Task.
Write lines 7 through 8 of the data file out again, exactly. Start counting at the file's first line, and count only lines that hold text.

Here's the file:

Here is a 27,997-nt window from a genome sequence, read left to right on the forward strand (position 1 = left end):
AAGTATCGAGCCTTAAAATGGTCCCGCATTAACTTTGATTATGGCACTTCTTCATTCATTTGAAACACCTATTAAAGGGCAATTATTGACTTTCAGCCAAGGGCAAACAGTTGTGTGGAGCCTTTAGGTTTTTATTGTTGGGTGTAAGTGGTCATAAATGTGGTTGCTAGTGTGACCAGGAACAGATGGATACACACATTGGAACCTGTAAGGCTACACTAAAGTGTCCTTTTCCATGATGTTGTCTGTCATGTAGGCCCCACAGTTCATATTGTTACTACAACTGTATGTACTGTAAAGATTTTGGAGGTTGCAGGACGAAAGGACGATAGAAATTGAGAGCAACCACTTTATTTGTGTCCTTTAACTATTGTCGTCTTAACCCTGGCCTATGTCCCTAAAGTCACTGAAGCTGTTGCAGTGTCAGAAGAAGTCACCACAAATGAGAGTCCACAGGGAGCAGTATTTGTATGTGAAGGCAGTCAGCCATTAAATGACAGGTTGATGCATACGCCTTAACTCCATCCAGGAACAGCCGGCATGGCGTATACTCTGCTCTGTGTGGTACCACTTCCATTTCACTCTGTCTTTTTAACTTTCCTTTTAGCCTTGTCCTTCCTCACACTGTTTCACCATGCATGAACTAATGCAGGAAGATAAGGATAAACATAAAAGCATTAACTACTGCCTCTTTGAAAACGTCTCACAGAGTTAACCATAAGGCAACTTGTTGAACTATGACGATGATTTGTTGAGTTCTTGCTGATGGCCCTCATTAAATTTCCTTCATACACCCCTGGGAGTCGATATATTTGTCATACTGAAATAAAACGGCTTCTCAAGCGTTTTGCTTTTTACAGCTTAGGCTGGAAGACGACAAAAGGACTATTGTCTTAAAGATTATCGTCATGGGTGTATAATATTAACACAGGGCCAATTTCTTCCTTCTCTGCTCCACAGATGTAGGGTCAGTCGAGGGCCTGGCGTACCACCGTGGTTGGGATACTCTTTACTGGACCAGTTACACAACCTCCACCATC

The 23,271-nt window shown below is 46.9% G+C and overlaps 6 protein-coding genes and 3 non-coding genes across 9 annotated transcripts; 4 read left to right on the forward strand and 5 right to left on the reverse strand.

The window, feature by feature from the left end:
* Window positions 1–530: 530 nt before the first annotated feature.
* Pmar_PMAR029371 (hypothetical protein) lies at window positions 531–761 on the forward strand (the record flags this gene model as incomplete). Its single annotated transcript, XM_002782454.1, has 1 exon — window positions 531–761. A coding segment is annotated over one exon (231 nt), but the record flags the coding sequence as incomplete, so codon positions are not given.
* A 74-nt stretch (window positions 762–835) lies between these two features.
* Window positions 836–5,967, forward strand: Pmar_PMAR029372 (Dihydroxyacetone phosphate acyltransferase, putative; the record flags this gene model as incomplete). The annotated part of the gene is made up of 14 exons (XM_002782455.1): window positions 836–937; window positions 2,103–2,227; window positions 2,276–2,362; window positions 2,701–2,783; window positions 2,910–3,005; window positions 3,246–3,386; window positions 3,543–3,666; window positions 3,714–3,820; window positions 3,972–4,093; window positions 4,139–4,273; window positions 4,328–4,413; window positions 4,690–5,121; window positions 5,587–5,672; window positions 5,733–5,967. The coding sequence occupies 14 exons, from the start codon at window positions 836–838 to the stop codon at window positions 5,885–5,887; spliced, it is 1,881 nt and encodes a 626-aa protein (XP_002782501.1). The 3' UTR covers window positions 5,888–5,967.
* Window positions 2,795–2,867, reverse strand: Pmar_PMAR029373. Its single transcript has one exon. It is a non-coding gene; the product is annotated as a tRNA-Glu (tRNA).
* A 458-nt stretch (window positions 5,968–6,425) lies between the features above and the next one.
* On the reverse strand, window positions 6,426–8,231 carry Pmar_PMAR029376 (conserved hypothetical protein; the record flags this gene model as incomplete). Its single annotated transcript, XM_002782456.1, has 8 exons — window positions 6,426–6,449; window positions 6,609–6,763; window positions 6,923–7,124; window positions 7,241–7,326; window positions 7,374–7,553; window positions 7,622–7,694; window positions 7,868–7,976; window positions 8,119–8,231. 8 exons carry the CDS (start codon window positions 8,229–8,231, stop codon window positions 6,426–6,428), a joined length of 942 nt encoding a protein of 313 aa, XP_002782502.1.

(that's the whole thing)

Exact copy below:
* A 74-nt stretch (window positions 762–835) lies between these two features.
* Window positions 836–5,967, forward strand: Pmar_PMAR029372 (Dihydroxyacetone phosphate acyltransferase, putative; the record flags this gene model as incomplete). The annotated part of the gene is made up of 14 exons (XM_002782455.1): window positions 836–937; window positions 2,103–2,227; window positions 2,276–2,362; window positions 2,701–2,783; window positions 2,910–3,005; window positions 3,246–3,386; window positions 3,543–3,666; window positions 3,714–3,820; window positions 3,972–4,093; window positions 4,139–4,273; window positions 4,328–4,413; window positions 4,690–5,121; window positions 5,587–5,672; window positions 5,733–5,967. The coding sequence occupies 14 exons, from the start codon at window positions 836–838 to the stop codon at window positions 5,885–5,887; spliced, it is 1,881 nt and encodes a 626-aa protein (XP_002782501.1). The 3' UTR covers window positions 5,888–5,967.